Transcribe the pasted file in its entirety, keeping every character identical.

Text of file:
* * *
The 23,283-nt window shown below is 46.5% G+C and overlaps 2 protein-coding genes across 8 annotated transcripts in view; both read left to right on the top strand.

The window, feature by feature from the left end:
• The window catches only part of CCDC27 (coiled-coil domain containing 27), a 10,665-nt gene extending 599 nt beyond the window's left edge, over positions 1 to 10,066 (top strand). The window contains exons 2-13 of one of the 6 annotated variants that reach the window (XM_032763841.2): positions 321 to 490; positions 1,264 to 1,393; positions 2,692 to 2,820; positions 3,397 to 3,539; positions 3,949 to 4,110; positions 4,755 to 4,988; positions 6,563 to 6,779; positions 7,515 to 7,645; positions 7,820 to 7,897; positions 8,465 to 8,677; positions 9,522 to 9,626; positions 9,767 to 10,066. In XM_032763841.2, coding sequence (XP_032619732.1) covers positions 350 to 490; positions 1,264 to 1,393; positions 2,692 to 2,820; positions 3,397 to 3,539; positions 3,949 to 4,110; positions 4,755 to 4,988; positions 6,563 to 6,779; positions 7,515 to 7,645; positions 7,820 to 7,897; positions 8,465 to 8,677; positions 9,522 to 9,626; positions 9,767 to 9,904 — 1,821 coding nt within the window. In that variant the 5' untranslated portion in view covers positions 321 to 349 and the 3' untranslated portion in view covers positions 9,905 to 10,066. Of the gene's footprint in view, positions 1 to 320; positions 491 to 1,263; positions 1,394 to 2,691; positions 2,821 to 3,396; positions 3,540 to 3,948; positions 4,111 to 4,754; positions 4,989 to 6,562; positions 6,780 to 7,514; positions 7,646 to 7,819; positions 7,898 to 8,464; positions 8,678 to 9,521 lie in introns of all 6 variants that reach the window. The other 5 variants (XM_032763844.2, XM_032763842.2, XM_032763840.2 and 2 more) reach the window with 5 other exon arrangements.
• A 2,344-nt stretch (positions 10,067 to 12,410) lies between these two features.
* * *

The 23,283-nt window shown below is 46.5% G+C and overlaps 2 protein-coding genes across 8 annotated transcripts in view; both read left to right on the top strand.

The window, feature by feature from the left end:
• The window catches only part of CCDC27 (coiled-coil domain containing 27), a 10,665-nt gene extending 599 nt beyond the window's left edge, over positions 1 to 10,066 (top strand). The window contains exons 2-13 of one of the 6 annotated variants that reach the window (XM_032763841.2): positions 321 to 490; positions 1,264 to 1,393; positions 2,692 to 2,820; positions 3,397 to 3,539; positions 3,949 to 4,110; positions 4,755 to 4,988; positions 6,563 to 6,779; positions 7,515 to 7,645; positions 7,820 to 7,897; positions 8,465 to 8,677; positions 9,522 to 9,626; positions 9,767 to 10,066. In XM_032763841.2, coding sequence (XP_032619732.1) covers positions 350 to 490; positions 1,264 to 1,393; positions 2,692 to 2,820; positions 3,397 to 3,539; positions 3,949 to 4,110; positions 4,755 to 4,988; positions 6,563 to 6,779; positions 7,515 to 7,645; positions 7,820 to 7,897; positions 8,465 to 8,677; positions 9,522 to 9,626; positions 9,767 to 9,904 — 1,821 coding nt within the window. In that variant the 5' untranslated portion in view covers positions 321 to 349 and the 3' untranslated portion in view covers positions 9,905 to 10,066. Of the gene's footprint in view, positions 1 to 320; positions 491 to 1,263; positions 1,394 to 2,691; positions 2,821 to 3,396; positions 3,540 to 3,948; positions 4,111 to 4,754; positions 4,989 to 6,562; positions 6,780 to 7,514; positions 7,646 to 7,819; positions 7,898 to 8,464; positions 8,678 to 9,521 lie in introns of all 6 variants that reach the window. The other 5 variants (XM_032763844.2, XM_032763842.2, XM_032763840.2 and 2 more) reach the window with 5 other exon arrangements.
• A 2,344-nt stretch (positions 10,067 to 12,410) lies between these two features.